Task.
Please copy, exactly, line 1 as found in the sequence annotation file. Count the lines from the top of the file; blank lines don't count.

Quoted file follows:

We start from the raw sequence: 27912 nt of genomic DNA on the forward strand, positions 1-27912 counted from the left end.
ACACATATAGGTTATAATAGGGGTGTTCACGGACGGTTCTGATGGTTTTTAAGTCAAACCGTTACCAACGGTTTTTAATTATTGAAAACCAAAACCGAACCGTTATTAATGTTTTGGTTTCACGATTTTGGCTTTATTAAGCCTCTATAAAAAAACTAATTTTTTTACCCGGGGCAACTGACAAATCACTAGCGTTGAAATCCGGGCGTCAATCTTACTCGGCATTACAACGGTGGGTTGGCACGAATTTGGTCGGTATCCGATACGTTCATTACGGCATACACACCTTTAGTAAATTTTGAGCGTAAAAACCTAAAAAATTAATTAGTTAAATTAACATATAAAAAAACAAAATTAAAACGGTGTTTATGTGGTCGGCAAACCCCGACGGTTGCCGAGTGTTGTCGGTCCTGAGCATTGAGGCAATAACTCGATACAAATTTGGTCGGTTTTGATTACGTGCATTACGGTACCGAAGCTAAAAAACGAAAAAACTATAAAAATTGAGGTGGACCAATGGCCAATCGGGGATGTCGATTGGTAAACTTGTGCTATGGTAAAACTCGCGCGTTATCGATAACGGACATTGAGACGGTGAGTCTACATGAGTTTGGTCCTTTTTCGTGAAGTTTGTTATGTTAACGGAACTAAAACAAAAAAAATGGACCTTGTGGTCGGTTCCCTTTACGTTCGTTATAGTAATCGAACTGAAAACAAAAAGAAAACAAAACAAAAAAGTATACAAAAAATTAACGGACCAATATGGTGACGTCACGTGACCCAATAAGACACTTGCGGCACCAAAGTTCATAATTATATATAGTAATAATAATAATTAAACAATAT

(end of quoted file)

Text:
We start from the raw sequence: 27912 nt of genomic DNA on the forward strand, positions 1-27912 counted from the left end.